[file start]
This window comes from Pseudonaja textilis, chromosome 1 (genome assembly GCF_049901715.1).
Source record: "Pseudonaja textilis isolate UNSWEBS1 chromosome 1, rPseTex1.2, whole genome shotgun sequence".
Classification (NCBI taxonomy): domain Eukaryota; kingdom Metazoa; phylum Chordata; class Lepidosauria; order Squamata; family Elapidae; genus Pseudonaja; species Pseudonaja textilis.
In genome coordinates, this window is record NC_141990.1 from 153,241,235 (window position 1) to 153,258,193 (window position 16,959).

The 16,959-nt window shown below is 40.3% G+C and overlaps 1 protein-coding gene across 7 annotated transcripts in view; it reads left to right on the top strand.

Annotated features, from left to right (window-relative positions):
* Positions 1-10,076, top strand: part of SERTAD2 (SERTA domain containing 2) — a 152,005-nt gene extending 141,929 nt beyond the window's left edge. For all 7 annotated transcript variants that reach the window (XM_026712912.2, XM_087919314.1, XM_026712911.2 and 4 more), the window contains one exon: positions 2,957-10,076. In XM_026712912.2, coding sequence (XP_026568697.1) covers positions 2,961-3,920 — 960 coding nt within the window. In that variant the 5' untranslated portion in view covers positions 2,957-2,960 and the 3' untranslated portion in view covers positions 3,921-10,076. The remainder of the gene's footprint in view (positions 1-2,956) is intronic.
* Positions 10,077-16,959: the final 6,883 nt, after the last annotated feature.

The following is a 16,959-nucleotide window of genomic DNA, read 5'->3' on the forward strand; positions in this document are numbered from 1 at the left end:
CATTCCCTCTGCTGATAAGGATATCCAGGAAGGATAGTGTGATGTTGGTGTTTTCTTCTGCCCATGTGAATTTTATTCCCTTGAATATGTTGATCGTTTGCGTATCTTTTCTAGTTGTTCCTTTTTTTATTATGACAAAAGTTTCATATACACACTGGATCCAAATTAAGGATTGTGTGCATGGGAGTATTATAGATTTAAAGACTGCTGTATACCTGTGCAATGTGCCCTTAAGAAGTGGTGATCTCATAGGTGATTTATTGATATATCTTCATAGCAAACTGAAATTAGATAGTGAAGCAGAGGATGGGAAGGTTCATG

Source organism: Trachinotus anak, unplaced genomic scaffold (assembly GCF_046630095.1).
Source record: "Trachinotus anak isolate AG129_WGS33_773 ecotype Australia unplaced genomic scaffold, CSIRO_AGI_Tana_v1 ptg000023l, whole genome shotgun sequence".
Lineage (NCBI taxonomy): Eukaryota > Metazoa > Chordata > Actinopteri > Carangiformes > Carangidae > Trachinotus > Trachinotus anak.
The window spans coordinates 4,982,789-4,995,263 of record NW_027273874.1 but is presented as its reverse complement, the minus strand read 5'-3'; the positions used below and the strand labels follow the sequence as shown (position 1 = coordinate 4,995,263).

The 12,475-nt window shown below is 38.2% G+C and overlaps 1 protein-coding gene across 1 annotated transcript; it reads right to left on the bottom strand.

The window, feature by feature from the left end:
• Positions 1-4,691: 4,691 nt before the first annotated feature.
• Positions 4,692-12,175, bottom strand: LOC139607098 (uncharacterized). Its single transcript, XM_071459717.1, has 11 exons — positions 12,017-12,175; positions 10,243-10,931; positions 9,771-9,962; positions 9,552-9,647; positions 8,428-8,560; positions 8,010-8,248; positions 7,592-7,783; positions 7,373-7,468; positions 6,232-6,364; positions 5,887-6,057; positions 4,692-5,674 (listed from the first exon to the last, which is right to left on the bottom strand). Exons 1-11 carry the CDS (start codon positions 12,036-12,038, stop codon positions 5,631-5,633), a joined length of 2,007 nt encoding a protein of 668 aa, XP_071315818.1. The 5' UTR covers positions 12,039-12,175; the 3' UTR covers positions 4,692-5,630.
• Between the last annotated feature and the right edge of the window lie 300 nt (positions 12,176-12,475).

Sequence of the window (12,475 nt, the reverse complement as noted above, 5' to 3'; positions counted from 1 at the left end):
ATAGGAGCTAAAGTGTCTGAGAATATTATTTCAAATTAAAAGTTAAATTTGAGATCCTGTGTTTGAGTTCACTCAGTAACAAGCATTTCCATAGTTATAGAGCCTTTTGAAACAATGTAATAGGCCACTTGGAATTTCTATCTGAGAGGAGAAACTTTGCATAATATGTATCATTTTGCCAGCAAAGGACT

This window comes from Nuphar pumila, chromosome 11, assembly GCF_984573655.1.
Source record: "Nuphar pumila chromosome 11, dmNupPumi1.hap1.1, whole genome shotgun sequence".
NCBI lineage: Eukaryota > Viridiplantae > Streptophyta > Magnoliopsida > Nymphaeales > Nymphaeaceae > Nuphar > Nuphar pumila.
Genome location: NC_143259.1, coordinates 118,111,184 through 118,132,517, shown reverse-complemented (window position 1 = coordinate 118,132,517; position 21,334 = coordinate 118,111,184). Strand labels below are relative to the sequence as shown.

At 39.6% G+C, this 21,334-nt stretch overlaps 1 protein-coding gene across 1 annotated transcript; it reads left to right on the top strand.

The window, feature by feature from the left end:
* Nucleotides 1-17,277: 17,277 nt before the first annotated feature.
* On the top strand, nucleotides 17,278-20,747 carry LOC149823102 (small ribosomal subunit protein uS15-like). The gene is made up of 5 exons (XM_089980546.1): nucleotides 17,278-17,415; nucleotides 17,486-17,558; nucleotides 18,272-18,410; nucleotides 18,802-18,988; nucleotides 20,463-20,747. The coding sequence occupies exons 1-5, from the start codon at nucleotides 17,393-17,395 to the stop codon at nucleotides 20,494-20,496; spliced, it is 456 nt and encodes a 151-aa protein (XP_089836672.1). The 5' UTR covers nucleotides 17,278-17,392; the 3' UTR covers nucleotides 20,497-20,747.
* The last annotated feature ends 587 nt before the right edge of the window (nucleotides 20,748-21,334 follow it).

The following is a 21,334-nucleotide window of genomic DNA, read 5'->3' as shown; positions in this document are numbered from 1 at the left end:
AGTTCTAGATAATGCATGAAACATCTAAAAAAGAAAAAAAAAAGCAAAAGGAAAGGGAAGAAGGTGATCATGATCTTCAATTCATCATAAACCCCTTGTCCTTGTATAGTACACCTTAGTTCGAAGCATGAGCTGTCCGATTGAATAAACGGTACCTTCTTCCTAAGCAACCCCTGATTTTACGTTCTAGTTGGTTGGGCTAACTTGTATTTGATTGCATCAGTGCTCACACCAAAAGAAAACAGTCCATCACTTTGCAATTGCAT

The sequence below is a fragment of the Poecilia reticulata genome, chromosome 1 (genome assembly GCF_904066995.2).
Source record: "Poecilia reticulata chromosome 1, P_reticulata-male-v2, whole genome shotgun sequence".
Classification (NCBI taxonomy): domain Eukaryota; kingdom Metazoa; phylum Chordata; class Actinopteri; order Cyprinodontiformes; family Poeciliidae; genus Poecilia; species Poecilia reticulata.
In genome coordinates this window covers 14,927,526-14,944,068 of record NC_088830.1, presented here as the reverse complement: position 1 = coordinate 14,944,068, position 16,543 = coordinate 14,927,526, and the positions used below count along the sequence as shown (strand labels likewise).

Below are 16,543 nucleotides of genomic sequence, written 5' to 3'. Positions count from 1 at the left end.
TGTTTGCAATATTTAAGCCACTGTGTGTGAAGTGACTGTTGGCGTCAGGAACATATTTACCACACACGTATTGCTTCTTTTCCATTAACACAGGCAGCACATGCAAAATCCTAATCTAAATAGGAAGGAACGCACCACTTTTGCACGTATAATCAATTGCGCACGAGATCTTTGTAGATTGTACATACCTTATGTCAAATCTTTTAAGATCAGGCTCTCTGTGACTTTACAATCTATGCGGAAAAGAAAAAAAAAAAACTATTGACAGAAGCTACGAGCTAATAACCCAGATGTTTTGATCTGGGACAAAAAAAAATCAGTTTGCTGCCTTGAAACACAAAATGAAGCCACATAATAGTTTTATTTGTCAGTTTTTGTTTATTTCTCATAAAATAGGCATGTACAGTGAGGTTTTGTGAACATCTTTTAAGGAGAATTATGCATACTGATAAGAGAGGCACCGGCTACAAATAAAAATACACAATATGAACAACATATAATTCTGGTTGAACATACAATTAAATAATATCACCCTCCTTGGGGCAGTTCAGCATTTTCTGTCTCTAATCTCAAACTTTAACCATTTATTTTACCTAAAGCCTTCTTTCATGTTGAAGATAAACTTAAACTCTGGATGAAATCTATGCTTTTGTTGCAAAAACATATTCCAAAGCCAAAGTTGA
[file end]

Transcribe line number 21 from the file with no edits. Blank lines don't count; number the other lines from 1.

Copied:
ATAGGAGCTAAAGTGTCTGAGAATATTATTTCAAATTAAAAGTTAAATTTGAGATCCTGTGTTTGAGTTCACTCAGTAACAAGCATTTCCATAGTTATAGAGCCTTTTGAAACAATGTAATAGGCCACTTGGAATTTCTATCTGAGAGGAGAAACTTTGCATAATATGTATCATTTTGCCAGCAAAGGACT